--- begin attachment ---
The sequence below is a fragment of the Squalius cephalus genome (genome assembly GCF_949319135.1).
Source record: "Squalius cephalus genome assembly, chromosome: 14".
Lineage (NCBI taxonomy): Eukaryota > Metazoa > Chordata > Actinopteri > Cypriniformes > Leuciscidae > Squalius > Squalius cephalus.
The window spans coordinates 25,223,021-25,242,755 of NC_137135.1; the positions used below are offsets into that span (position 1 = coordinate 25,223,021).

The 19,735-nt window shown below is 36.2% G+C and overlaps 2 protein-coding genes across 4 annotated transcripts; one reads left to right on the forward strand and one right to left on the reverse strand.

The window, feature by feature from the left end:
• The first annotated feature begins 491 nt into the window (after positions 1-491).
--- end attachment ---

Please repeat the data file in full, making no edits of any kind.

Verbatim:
The sequence below is a fragment of the Squalius cephalus genome (genome assembly GCF_949319135.1).
Source record: "Squalius cephalus genome assembly, chromosome: 14".
Lineage (NCBI taxonomy): Eukaryota > Metazoa > Chordata > Actinopteri > Cypriniformes > Leuciscidae > Squalius > Squalius cephalus.
The window spans coordinates 25,223,021-25,242,755 of NC_137135.1; the positions used below are offsets into that span (position 1 = coordinate 25,223,021).

The 19,735-nt window shown below is 36.2% G+C and overlaps 2 protein-coding genes across 4 annotated transcripts; one reads left to right on the forward strand and one right to left on the reverse strand.

The window, feature by feature from the left end:
• The first annotated feature begins 491 nt into the window (after positions 1-491).